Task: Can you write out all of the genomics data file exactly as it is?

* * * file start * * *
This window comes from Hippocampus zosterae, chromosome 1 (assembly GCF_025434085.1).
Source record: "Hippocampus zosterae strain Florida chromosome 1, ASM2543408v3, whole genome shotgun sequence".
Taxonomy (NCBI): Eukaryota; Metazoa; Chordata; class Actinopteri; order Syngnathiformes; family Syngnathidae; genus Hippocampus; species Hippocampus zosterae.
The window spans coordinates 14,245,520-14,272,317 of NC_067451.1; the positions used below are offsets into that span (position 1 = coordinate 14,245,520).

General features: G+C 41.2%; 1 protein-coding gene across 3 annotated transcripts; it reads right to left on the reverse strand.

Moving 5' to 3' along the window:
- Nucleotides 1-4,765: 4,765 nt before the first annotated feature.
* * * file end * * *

This window comes from Hippocampus zosterae, chromosome 1 (assembly GCF_025434085.1).
Source record: "Hippocampus zosterae strain Florida chromosome 1, ASM2543408v3, whole genome shotgun sequence".
Taxonomy (NCBI): Eukaryota; Metazoa; Chordata; class Actinopteri; order Syngnathiformes; family Syngnathidae; genus Hippocampus; species Hippocampus zosterae.
The window spans coordinates 14,245,520-14,272,317 of NC_067451.1; the positions used below are offsets into that span (position 1 = coordinate 14,245,520).

General features: G+C 41.2%; 1 protein-coding gene across 3 annotated transcripts; it reads right to left on the reverse strand.

Moving 5' to 3' along the window:
- Nucleotides 1-4,765: 4,765 nt before the first annotated feature.